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  • Lumbar Spine Fusion: A RAND/UCLA Appropriateness Study

    Final Number:
    300

    Authors:
    Daniel Yavin MD; Steven Casha MD PhD; Samuel Wiebe MD, MSc; Thomas E. Feasby MD; Jayna Holroyd-Leduc MD; R. John Hurlbert MD, PhD, FACS, FRCS(C); Hude Quan MD, PhD; Andrew Nataraj MD; Garnette R. Sutherland MD, FRCSC; John D Bartleson MD; Sean D. Christie MD, FRCS(C); W. Jeptha Davenport MD; Ted Findlay DO; Ian G. Fleetwood MD, BSc, FRCS(C); Andrea Furlan MD, PhD; Clare Naomi Gallagher MD PhD FRCS(C); Karim Mukhida MD; Jean Ouellet MD, FRCSC1; John E. O'Toole MD, MS; Charles A Reitman MD; Mohammed F. Shamji MD PhD; Owen Williamson MBBS; Perry Pawandeep Singh Dhaliwal MD; Stephan Jean du Plessis MD, MMed(S); Nathalie Jette

    Study Design:
    Clinical Trial

    Subject Category:
    Spine

    Meeting: Section on Disorders of the Spine and Peripheral Nerves Spine Summit- 2017

    Introduction: Regional rates of surgical fusion of the lumbar spine vary more than any other surgical procedure.

    Methods: The RAND/UCLA Appropriateness Method was used to identify degenerative indications for lumbar fusion. A North American expert panel of 13 physicians independently rated clinical scenarios for lumbar fusion. Panelists rated 1296 scenarios from 1 to 9 for their appropriateness for lumbar fusion. A meeting was then convened in a modified Delphi process and scenarios were again rated. The resulting criteria were applied in 150 patients who underwent elective instrumented lumbar fusion.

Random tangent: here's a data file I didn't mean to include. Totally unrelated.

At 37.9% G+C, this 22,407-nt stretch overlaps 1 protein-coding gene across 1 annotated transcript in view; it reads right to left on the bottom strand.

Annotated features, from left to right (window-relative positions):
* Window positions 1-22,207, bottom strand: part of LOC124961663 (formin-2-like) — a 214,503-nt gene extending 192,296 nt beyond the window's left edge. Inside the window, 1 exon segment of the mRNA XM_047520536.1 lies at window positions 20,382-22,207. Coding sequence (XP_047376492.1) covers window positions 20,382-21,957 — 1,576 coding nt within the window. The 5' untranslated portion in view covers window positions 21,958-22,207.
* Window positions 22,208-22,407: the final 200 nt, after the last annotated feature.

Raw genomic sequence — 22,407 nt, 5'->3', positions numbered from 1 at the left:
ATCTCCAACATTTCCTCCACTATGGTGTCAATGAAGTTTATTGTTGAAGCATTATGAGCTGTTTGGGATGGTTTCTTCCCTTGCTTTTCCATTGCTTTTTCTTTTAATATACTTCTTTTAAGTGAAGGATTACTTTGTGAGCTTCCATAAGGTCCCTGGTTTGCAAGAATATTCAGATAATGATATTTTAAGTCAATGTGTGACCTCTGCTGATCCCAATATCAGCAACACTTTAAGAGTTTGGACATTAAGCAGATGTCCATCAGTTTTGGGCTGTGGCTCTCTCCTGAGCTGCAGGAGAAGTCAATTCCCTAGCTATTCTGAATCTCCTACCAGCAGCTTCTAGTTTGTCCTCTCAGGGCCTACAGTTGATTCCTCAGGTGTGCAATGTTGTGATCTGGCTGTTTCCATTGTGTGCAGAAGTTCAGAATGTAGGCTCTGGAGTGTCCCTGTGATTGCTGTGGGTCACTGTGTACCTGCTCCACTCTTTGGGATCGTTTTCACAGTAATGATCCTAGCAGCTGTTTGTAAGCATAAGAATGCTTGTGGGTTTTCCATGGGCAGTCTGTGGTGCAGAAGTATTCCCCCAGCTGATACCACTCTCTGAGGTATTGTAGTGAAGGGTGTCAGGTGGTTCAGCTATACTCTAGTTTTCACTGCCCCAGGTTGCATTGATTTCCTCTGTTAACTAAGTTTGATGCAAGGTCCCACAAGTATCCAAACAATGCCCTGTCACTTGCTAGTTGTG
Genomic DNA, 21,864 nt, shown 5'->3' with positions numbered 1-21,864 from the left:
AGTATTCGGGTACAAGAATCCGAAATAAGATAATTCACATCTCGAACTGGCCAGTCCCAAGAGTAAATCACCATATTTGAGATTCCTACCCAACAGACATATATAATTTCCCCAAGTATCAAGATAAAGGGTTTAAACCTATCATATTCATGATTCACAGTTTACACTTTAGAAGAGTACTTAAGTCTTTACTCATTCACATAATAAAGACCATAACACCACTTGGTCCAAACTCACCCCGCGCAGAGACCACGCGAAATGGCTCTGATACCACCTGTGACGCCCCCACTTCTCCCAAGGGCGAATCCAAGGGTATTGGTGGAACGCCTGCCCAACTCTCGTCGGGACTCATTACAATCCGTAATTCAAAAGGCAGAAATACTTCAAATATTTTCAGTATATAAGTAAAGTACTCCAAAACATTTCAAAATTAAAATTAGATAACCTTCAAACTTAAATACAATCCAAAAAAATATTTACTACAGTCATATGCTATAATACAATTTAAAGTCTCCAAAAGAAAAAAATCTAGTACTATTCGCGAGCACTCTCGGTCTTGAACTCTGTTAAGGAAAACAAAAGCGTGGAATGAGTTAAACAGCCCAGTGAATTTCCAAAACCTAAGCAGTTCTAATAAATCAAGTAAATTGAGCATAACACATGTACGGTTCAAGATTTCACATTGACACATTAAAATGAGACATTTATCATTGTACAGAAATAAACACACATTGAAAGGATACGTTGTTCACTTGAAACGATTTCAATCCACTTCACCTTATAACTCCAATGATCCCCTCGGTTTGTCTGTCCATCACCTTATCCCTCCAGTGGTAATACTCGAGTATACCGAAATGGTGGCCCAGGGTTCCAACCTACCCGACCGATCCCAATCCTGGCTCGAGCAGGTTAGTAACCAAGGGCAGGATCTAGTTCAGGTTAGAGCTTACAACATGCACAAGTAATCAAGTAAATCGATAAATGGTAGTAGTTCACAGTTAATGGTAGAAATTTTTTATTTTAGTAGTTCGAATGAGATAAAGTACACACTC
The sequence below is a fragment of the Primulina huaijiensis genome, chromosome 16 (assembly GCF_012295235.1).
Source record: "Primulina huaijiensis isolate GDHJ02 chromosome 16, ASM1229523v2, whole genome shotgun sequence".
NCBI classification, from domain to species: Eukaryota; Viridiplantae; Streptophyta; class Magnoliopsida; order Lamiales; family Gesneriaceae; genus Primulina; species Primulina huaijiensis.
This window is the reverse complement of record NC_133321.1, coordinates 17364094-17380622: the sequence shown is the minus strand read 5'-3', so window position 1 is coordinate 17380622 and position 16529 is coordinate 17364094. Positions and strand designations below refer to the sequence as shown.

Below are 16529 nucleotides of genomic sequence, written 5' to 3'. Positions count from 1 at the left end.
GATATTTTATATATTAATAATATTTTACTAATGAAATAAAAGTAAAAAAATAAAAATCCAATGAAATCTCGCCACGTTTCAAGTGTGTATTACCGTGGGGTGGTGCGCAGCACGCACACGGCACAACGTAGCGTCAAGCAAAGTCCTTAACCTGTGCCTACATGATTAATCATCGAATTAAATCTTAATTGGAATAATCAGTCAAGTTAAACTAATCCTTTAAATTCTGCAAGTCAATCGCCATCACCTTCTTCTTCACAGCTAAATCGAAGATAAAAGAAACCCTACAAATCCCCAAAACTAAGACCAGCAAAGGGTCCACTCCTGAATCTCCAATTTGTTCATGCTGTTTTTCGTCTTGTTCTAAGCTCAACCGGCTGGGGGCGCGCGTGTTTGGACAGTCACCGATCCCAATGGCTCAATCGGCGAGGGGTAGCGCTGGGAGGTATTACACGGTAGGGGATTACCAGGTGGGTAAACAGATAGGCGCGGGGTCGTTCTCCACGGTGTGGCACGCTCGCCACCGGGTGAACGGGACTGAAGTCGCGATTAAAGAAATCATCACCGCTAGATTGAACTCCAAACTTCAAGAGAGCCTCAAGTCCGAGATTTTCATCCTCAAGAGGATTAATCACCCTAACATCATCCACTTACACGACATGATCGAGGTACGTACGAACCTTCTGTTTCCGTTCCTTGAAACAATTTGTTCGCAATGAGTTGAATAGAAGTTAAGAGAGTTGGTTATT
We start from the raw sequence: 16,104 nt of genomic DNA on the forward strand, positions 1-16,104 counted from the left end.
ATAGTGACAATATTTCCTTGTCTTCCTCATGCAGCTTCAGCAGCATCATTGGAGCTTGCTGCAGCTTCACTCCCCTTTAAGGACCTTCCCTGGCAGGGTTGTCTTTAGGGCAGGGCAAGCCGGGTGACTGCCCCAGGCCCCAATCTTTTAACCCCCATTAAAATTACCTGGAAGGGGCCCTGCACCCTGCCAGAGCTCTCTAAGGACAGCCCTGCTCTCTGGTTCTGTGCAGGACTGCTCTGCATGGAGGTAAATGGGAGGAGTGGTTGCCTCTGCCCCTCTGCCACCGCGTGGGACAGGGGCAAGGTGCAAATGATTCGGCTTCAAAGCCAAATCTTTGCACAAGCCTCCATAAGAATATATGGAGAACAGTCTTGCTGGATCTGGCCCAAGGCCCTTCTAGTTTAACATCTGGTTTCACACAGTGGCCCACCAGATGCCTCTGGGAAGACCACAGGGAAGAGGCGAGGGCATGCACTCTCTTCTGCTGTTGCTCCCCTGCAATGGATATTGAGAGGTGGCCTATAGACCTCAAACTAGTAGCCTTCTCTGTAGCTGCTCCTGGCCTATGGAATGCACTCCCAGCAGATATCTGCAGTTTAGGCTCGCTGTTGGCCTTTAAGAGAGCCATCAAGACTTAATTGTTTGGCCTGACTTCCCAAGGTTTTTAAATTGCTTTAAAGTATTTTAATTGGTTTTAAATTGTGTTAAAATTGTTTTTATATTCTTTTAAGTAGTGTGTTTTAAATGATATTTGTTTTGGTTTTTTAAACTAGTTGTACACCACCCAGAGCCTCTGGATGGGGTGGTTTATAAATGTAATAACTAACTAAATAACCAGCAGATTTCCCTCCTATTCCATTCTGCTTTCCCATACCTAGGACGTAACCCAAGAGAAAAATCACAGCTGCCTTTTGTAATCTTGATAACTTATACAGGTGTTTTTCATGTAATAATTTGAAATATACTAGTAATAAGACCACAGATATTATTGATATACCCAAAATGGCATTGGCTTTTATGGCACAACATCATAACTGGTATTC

Results: Of the 1296 final scenarios, fusion was appropriate in 133 (10%), uncertain in 375 (29%), and inappropriate in 735 (57%). Disagreement occurred in the remaining 53 scenarios (4%). Of the appropriate indications, spondylolisthesis accounted for 98 (74%), spinal stenosis for 18 (14%), spondylosis for 9 (7%), and disc herniation for 8 (6%). Appropriate fusion was associated with mechanical low back pain (P<0.001) and radiologic signs of instability or sagittal imbalance (P<0.001). Of the 150 operated patients, fusion was appropriate in 72 (48%), uncertain in 70 (47%), and inappropriate in 8 (5%). In the 2 years after surgery, patients who underwent appropriate fusion required less cross-sectional imaging for persistent, worsening, or recurrent symptoms (adjusted hazard ratio [HR], 2.42; 95% confidence interval [CI], 1.31 to 4.48; P<0.01) and fewer spinal injections (adjusted HR, 2.53; 95% CI, 1.29 to 4.96; P<0.01). There was, however, no significant difference between groups in the probability of reoperation (P=0.84), rehospitalization (P=0.50), or use of prescription pain medication (P=0.23).

    Conclusions: Criteria for the appropriate use of lumbar fusion for degenerative indications were identified (web-based decision tool accessible at www.appropriatelumbarfusion.com/site). In operated patients, appropriate fusion was associated with reduced healthcare demands. The criteria will require further validation and regular revision.

    Patient Care: Criteria for the appropriate use of lumbar fusion for degenerative indications were identified by a multidisciplinary expert panel using the RAM. The recommendations are intended as a broadly applicable aid to decision making. By preventing costly procedures of limited value to patients, the appropriate use of lumbar fusion will improve care and promote responsible resource allocation.

    Learning Objectives: By the conclusion of this session, participants should be able to: 1) Discuss the priority of exam findings and test results when selecting patients for fusion; 2) Describe the influence of appropriate fusion on subsequent measures of healthcare use; 3) Identify indications inappropriate for fusion.

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